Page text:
Seasonal change in soil phosphate and nitrate availability.

Soil samples were collected from 11 commercial snap bean fields in Genesee, Ontario, and Yates counties in western New York. Each field was fertilized by its respective grower with banded P and broadcast N at concentrations normally used in each field. The fields were each sampled nine times from 24 Apr. through 9 July 2001 at ≈10-d intervals. The bands with P applied at planting were avoided when collecting soil samples. The date range was chosen to cover the period from which the spring soil could first be worked through the time when snap beans typically no longer required starter P. The cooperating growers’ perception was that soil is too cold for snap beans to establish when sown before 20 May and need starter P through ≈5 June. At each site and time, five soil cores were taken to a depth of 20 cm to sample the plow layer. The samples were stored frozen at –20 °C until analysis. Soil solution phosphate was assessed by water extraction of two replicate 2.0-g subsamples of soil as described in Björkman and Reiners (2014) and phosphate assayed with a spectrophotometric antimonate assay (Kuo, 1996). Water extraction assesses P immediately available to the seedling, in contrast to tests that are intended to predict season-long availability, and therefore reveals transient deficits. Nitrate was assayed by extraction of 50 g air-dried soil in 20 ppm potassium nitrate, filtered, and measured with a nitrate-selective electrode (Cardy C-141 nitrate meter; HORIBA, Kyoto, Japan) following the manufacturer’s instructions.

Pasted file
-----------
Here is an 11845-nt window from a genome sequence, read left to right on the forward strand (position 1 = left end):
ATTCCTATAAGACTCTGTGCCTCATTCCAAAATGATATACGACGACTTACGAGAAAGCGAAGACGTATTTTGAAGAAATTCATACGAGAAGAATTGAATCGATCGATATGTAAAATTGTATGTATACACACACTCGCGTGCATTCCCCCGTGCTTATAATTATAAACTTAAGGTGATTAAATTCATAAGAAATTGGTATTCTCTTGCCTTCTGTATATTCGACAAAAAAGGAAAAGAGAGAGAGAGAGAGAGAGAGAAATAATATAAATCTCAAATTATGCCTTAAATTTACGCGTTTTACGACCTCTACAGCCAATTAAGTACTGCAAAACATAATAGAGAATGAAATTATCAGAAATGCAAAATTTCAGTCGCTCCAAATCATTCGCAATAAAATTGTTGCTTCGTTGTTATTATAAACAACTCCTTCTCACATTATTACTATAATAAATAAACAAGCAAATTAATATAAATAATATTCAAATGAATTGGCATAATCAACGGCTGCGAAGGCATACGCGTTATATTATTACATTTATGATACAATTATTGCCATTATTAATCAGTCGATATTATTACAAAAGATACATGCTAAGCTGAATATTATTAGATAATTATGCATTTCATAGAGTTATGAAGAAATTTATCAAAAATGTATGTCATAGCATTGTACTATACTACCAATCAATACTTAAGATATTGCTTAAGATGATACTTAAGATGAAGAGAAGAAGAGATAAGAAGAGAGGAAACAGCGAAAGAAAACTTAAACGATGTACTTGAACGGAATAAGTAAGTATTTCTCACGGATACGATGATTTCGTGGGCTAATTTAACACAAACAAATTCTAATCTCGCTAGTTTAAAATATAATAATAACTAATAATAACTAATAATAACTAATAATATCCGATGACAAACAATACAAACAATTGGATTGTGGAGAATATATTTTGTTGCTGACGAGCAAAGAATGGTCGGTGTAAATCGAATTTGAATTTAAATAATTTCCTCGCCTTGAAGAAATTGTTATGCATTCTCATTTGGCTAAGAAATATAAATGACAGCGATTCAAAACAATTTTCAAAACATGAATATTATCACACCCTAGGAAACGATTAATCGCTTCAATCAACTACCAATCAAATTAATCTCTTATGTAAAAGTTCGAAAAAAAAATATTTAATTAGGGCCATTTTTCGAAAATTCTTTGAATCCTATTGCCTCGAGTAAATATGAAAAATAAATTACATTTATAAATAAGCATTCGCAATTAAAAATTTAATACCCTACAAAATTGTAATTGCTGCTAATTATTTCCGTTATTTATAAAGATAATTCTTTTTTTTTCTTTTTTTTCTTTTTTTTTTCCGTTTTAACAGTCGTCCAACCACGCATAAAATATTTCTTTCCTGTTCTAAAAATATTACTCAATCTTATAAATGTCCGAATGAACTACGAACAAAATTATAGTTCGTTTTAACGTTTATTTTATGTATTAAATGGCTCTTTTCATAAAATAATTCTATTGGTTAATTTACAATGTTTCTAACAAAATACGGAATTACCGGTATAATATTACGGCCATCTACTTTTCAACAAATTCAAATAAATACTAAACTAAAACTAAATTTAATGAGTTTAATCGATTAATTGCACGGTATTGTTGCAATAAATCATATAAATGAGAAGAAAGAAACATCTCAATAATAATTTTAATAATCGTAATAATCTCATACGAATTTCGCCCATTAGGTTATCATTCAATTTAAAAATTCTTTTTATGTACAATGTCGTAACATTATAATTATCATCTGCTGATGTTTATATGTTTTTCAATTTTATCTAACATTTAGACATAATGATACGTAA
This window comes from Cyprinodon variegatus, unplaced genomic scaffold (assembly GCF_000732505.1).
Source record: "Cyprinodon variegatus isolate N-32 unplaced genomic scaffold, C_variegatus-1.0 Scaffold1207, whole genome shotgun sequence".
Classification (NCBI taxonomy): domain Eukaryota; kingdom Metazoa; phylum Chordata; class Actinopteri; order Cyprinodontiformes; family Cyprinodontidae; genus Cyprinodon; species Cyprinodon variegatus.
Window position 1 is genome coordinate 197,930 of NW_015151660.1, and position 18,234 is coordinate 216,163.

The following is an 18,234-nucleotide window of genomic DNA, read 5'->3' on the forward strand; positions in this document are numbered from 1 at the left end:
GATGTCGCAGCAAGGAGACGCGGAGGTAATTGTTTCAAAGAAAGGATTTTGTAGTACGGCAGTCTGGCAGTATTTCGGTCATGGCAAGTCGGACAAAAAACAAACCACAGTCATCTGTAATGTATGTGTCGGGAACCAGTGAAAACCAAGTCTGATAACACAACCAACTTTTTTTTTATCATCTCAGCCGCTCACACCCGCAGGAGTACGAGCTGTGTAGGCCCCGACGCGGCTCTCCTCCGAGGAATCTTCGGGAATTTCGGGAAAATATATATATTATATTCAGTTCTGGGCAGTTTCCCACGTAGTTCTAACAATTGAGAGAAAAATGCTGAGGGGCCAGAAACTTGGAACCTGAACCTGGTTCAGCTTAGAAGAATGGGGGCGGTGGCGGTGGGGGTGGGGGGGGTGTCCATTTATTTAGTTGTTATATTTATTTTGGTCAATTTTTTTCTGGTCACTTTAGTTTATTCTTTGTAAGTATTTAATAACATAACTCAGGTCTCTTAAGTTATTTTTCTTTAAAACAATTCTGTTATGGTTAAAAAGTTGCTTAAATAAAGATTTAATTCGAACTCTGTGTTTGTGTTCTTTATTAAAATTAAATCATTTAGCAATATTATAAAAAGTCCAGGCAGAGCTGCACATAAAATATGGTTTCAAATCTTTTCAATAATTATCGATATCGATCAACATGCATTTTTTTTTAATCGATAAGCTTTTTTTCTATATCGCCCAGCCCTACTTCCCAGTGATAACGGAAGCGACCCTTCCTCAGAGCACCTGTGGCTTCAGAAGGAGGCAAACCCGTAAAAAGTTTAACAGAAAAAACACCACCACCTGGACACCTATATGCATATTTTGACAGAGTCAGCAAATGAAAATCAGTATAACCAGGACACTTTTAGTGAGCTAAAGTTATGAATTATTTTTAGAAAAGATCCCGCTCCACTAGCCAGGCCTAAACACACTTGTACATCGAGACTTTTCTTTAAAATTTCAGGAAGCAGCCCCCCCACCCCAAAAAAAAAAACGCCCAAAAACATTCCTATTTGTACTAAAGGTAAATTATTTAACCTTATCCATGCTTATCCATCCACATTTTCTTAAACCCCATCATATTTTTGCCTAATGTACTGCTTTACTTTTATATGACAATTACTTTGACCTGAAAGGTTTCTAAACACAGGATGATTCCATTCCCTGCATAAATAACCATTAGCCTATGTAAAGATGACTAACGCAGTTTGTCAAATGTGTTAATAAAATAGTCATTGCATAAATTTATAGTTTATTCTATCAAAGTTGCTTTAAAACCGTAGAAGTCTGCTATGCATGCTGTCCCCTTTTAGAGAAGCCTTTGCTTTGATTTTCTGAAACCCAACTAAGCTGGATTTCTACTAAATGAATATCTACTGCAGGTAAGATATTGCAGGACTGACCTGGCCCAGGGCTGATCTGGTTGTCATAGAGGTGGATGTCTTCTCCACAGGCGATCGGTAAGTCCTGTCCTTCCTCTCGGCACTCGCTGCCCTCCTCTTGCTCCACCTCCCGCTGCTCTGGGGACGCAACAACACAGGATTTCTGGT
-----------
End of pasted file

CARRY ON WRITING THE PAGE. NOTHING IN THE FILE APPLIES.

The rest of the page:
Results are reported as the mean and se for each location and sampling time. In addition, data were pooled for three periods, 20 Apr. to 21 May, 22 May to 15 June, and 16 June to 15 July and subject to ANOVA with location as a block effect and the variation among dates compared.

Results

Determination of bicarbonate phytotoxicity in snap bean.

To find a material that could be applied at a useful rate in the field, bicarbonate with three alternative cations was tested at several rates covering the range of interest. Neither KHCO3 nor NH4HCO3 was inhibitory at doses up to 500 µmol/seed (Fig. 1). NaHCO3 inhibited seedling development (P = 0.03) at 500 µmol/seed relative to lower doses of 100 µmol/seed or less (Fig. 1). The cause of slower snap bean emergence in the absence of bicarbonate (Fig. 1) is unknown. Although NH4HCO3 was safe, it was somewhat hygroscopic and tended to clump when dispensed. We therefore selected KHCO3 for field experiments as a result of its relatively low phytotoxicity to snap bean seeds and its ease of application. Based on our greenhouse phytotoxicity results, we chose a field application rate of 100 µmol/seed KHCO3, which did not harm snap bean seedlings (Fig. 1).

Fig. 1.
Fig. 1.

Three forms of bicarbonate (NaHCO3, KHCO3, and NH4HCO3) were evaluated for phytotoxicity in greenhouse snap beans. Snap bean seeds were planted in the presence of 0, 50, 100, or 500 µmol/seed of one form of bicarbonate, and growth was assessed after 7 d on a scale of 0 = unemerged, 1 = hook emerged, 2 = cotyledons open, or 3 = unifoliate leaves unfolded. Each value is the mean of 10 seedlings; vertical bars represent the se.